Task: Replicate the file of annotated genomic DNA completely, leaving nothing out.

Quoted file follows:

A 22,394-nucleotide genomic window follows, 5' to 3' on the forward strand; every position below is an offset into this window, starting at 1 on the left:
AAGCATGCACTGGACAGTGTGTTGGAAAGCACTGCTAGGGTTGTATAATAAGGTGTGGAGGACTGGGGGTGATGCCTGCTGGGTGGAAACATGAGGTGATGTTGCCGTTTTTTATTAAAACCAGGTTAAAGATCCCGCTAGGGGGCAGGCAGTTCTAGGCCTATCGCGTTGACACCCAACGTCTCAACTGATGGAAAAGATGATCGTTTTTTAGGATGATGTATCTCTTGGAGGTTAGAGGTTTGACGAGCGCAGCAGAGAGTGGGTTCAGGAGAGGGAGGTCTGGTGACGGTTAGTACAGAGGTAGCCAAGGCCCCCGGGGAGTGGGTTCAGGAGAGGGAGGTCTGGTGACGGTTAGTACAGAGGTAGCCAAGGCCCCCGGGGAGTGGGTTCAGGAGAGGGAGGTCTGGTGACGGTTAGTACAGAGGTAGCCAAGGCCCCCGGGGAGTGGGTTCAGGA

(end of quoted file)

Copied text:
A 22,394-nucleotide genomic window follows, 5' to 3' on the forward strand; every position below is an offset into this window, starting at 1 on the left:
AAGCATGCACTGGACAGTGTGTTGGAAAGCACTGCTAGGGTTGTATAATAAGGTGTGGAGGACTGGGGGTGATGCCTGCTGGGTGGAAACATGAGGTGATGTTGCCGTTTTTTATTAAAACCAGGTTAAAGATCCCGCTAGGGGGCAGGCAGTTCTAGGCCTATCGCGTTGACACCCAACGTCTCAACTGATGGAAAAGATGATCGTTTTTTAGGATGATGTATCTCTTGGAGGTTAGAGGTTTGACGAGCGCAGCAGAGAGTGGGTTCAGGAGAGGGAGGTCTGGTGACGGTTAGTACAGAGGTAGCCAAGGCCCCCGGGGAGTGGGTTCAGGAGAGGGAGGTCTGGTGACGGTTAGTACAGAGGTAGCCAAGGCCCCCGGGGAGTGGGTTCAGGAGAGGGAGGTCTGGTGACGGTTAGTACAGAGGTAGCCAAGGCCCCCGGGGAGTGGGTTCAGGA